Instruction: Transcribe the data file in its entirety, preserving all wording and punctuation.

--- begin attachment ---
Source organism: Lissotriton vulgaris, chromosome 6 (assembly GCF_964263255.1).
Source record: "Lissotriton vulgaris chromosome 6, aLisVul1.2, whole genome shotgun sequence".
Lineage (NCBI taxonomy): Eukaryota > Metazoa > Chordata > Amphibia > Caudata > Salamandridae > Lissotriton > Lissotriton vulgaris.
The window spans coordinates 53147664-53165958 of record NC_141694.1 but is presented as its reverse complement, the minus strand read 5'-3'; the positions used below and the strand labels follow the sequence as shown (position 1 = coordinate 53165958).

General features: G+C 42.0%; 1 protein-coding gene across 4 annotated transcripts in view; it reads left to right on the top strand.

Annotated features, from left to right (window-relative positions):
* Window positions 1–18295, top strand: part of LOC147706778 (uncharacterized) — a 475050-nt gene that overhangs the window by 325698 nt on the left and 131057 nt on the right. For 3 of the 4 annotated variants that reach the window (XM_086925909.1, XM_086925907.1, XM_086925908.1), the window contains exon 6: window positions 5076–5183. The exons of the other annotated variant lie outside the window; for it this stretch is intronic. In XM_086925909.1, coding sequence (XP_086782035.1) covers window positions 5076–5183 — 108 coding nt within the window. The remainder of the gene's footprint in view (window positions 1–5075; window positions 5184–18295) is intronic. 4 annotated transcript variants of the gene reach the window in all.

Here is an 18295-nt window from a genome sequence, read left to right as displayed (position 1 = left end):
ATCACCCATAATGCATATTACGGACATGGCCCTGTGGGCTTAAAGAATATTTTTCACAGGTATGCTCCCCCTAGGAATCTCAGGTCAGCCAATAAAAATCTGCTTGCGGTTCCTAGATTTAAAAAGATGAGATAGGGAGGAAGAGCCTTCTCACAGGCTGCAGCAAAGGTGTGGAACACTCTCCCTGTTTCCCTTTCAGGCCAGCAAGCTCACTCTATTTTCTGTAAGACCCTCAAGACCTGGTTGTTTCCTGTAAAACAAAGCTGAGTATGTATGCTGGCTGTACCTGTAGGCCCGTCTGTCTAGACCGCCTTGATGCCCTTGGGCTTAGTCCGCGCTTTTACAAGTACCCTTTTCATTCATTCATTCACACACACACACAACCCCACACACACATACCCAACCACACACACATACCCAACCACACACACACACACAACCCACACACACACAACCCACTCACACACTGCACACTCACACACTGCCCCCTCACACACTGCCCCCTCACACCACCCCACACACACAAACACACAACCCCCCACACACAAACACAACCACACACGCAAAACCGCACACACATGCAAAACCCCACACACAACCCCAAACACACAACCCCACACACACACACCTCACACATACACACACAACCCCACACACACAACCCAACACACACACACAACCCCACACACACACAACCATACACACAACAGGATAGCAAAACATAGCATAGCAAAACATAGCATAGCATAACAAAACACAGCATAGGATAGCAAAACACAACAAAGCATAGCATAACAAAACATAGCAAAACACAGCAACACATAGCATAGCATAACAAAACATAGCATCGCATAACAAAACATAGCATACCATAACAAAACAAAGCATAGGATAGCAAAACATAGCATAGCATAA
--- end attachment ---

Source organism: Lissotriton vulgaris, chromosome 6 (assembly GCF_964263255.1).
Source record: "Lissotriton vulgaris chromosome 6, aLisVul1.2, whole genome shotgun sequence".
Lineage (NCBI taxonomy): Eukaryota > Metazoa > Chordata > Amphibia > Caudata > Salamandridae > Lissotriton > Lissotriton vulgaris.
The window spans coordinates 53147664-53165958 of record NC_141694.1 but is presented as its reverse complement, the minus strand read 5'-3'; the positions used below and the strand labels follow the sequence as shown (position 1 = coordinate 53165958).

General features: G+C 42.0%; 1 protein-coding gene across 4 annotated transcripts in view; it reads left to right on the top strand.

Annotated features, from left to right (window-relative positions):
* Window positions 1–18295, top strand: part of LOC147706778 (uncharacterized) — a 475050-nt gene that overhangs the window by 325698 nt on the left and 131057 nt on the right. For 3 of the 4 annotated variants that reach the window (XM_086925909.1, XM_086925907.1, XM_086925908.1), the window contains exon 6: window positions 5076–5183. The exons of the other annotated variant lie outside the window; for it this stretch is intronic. In XM_086925909.1, coding sequence (XP_086782035.1) covers window positions 5076–5183 — 108 coding nt within the window. The remainder of the gene's footprint in view (window positions 1–5075; window positions 5184–18295) is intronic. 4 annotated transcript variants of the gene reach the window in all.

Here is an 18295-nt window from a genome sequence, read left to right as displayed (position 1 = left end):
ATCACCCATAATGCATATTACGGACATGGCCCTGTGGGCTTAAAGAATATTTTTCACAGGTATGCTCCCCCTAGGAATCTCAGGTCAGCCAATAAAAATCTGCTTGCGGTTCCTAGATTTAAAAAGATGAGATAGGGAGGAAGAGCCTTCTCACAGGCTGCAGCAAAGGTGTGGAACACTCTCCCTGTTTCCCTTTCAGGCCAGCAAGCTCACTCTATTTTCTGTAAGACCCTCAAGACCTGGTTGTTTCCTGTAAAACAAAGCTGAGTATGTATGCTGGCTGTACCTGTAGGCCCGTCTGTCTAGACCGCCTTGATGCCCTTGGGCTTAGTCCGCGCTTTTACAAGTACCCTTTTCATTCATTCATTCACACACACACACAACCCCACACACACATACCCAACCACACACACATACCCAACCACACACACACACACAACCCACACACACACAACCCACTCACACACTGCACACTCACACACTGCCCCCTCACACACTGCCCCCTCACACCACCCCACACACACAAACACACAACCCCCCACACACAAACACAACCACACACGCAAAACCGCACACACATGCAAAACCCCACACACAACCCCAAACACACAACCCCACACACACACACCTCACACATACACACACAACCCCACACACACAACCCAACACACACACACAACCCCACACACACACAACCATACACACAACAGGATAGCAAAACATAGCATAGCAAAACATAGCATAGCATAACAAAACACAGCATAGGATAGCAAAACACAACAAAGCATAGCATAACAAAACATAGCAAAACACAGCAACACATAGCATAGCATAACAAAACATAGCATCGCATAACAAAACATAGCATACCATAACAAAACAAAGCATAGGATAGCAAAACATAGCATAGCATAA